If you are the one explaining your needs, it can feel awkward. Or weird. It can feel confrontational or feel unromantic and informational. For your potential kissee (and I just asked D. what he thought), it can be frustrating in the moment because this person wants to kiss you and can’t. He added that he felt curious about the information I was telling him but also wondered how kissing me would work down the line?

So, then, not so straightforward. Not such a clean, exchange of simple information.

I’m not saying don’t have the conversation. You have to. I have to. And there are a thousand ways to get it done, in your own way and time. And with every person you kiss, the conversation will change, be differently great or differently awkward or a combination of both (which, I find, is usually the case).

My point is: if you are anticipating feeling all of these uncomfortable feelings (and/or more/different ones) and thinking maybe I’ll skip the conversation this kissing holiday or any kissing opportunity, don’t. You and your partner will probably feel all of these feelings and ones I haven’t even described here. It’s normal. It’s natural. Feel the feelings and have the conversation anyway. You may get kissed, you may get someone who isn’t interested in knowing more; that’s the risk.

But that is a way easier risk to handle than the risk of a severe food allergic reaction or anaphylaxis.

Go out there this holiday and get your kiss on, safely!


Generally speaking my food allergy and kissing conversation contains a version of these basics:

I have food allergies and this is what food allergies are
This is what I’m allergic to
This is what can happen during a severe allergic reaction
For me to kiss you safely, these factors are vital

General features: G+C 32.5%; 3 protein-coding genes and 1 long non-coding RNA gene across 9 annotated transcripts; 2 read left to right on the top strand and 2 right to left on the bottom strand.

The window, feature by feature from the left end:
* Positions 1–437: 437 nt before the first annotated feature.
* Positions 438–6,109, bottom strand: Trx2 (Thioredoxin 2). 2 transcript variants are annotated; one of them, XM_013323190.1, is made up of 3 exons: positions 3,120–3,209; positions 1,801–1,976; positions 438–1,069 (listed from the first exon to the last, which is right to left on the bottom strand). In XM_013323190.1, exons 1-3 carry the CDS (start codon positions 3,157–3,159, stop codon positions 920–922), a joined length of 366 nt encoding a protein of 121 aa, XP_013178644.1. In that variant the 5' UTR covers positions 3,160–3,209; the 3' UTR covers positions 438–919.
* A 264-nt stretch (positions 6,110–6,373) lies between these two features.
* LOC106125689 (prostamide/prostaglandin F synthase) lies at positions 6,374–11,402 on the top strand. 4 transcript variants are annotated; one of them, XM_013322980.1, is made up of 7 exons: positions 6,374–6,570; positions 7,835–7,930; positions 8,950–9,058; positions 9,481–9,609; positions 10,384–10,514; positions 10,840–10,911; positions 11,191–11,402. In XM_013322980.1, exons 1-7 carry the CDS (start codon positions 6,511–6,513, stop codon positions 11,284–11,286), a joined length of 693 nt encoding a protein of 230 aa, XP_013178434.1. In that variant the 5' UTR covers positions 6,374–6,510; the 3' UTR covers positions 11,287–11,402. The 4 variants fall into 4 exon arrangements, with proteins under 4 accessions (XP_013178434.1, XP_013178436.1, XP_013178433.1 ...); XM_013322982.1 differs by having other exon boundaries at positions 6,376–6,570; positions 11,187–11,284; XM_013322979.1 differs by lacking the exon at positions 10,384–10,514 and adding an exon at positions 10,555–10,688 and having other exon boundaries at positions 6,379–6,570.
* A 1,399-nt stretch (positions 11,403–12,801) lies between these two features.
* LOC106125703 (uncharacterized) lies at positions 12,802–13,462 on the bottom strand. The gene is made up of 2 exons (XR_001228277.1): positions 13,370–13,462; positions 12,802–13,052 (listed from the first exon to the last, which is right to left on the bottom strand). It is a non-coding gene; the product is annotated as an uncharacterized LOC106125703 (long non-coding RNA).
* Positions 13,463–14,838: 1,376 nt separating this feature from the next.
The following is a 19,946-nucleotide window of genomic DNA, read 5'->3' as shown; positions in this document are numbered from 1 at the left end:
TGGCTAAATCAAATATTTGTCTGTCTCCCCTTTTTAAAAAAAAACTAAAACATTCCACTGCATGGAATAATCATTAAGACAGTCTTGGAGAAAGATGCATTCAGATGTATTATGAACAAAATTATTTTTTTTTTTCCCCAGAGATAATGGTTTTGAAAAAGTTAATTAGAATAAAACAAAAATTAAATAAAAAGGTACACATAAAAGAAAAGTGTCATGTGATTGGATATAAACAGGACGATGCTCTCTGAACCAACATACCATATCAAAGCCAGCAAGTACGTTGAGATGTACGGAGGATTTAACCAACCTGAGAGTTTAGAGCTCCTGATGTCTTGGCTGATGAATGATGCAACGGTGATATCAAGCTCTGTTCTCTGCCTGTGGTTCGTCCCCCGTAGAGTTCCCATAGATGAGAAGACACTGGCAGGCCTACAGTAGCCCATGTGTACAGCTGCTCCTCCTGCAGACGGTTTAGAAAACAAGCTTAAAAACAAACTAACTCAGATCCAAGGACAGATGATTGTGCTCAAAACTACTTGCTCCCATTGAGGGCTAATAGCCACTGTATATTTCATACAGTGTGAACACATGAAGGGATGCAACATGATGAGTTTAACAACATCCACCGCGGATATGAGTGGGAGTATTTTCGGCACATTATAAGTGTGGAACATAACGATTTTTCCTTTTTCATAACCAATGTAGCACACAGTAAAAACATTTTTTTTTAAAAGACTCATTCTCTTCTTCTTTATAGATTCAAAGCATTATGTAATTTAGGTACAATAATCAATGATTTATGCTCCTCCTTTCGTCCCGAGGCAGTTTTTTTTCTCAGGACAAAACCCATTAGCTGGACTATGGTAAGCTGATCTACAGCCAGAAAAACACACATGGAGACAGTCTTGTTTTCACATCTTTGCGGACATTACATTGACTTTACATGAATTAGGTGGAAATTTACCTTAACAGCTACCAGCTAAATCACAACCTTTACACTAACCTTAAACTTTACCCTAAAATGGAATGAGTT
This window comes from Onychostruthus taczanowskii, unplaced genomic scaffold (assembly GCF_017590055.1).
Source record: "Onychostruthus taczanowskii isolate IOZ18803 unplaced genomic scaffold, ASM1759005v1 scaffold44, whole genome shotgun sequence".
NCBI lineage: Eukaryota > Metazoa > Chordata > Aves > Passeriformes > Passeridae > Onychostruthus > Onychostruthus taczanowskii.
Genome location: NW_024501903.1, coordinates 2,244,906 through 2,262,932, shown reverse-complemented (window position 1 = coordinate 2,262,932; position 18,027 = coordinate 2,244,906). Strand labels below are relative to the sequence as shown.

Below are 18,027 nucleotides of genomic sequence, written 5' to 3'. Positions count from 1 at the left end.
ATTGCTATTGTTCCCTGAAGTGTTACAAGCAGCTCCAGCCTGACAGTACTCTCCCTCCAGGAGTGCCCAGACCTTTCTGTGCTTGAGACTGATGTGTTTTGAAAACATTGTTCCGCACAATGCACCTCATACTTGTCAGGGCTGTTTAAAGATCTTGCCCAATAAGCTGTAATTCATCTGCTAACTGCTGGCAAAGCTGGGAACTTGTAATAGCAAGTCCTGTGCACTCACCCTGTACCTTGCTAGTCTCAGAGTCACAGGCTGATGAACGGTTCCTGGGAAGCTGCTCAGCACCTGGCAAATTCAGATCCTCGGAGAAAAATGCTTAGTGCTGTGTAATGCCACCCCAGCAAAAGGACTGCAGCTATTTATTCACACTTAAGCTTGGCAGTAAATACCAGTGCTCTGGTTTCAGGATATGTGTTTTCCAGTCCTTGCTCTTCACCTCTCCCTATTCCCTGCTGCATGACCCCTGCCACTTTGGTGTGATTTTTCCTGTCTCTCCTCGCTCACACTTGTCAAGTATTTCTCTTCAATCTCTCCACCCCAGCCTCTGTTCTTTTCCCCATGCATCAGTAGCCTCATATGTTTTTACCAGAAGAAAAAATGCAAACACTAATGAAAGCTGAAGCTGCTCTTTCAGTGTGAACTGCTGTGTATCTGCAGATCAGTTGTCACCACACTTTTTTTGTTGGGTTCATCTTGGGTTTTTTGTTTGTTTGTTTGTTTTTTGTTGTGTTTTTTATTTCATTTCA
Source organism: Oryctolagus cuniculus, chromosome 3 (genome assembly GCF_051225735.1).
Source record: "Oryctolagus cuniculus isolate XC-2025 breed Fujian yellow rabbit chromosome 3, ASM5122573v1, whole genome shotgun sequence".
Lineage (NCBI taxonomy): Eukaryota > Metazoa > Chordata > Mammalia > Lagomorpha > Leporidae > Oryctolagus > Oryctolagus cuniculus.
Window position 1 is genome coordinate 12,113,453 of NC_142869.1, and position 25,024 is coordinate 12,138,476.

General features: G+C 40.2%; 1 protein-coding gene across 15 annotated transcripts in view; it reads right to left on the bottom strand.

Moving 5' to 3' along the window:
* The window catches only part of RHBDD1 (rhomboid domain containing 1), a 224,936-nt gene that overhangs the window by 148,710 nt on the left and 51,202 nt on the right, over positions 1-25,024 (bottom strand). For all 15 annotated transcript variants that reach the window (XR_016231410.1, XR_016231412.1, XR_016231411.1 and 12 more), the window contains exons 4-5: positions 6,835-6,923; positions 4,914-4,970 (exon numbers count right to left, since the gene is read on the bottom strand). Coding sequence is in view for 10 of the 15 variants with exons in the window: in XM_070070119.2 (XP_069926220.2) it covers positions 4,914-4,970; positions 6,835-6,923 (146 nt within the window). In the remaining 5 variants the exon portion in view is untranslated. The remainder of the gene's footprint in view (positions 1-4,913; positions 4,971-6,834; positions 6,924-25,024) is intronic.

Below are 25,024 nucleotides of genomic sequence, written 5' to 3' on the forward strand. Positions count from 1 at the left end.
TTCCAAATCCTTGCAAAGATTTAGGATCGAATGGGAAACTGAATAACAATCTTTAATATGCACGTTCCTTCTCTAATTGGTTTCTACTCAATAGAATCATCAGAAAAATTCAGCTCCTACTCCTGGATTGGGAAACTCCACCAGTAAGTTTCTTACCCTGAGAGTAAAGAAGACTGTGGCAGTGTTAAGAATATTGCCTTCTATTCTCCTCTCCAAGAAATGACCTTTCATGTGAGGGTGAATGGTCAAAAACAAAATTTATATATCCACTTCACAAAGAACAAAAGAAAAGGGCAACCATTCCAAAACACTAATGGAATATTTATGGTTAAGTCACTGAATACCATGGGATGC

Want more? My book Allergic Girl: Adventures in Living Well with Food Allergies (Wiley, 2011) has a whole chapter on dating and food allergies and you can get it here.

Wednesday, February 12, 2014

Food Allergy Counseling: Myths & Facts About Food Allergy & Valentine’s Day: Mylan Specialty

Mylan Specialty, marketers and distributers of EpiPen® (epinephrine) Auto-Injector, gathered some fun stats about VDay and food allergies and put it together in the below graphic. Feel free to visit for more information about severe allergies and anaphylaxis.

For me, t
he most interesting and pertinent myth from Mylan Specialty is the below:

Myth or Fact: You can experience a life-threatening allergic reaction (anaphylaxis) from a kiss

Fact! It is possible to experience a life-threatening allergic reaction if you kiss someone who has eaten something to which you are allergic. Your best bet is to ask your loved one to stay away from your allergens before you pucker up.

This is the one that you have to explain to your potential kisser (or is it kiss-y?) and therein lies the trick. I’ve talked about kissing and food allergies often. Like here. And here. And here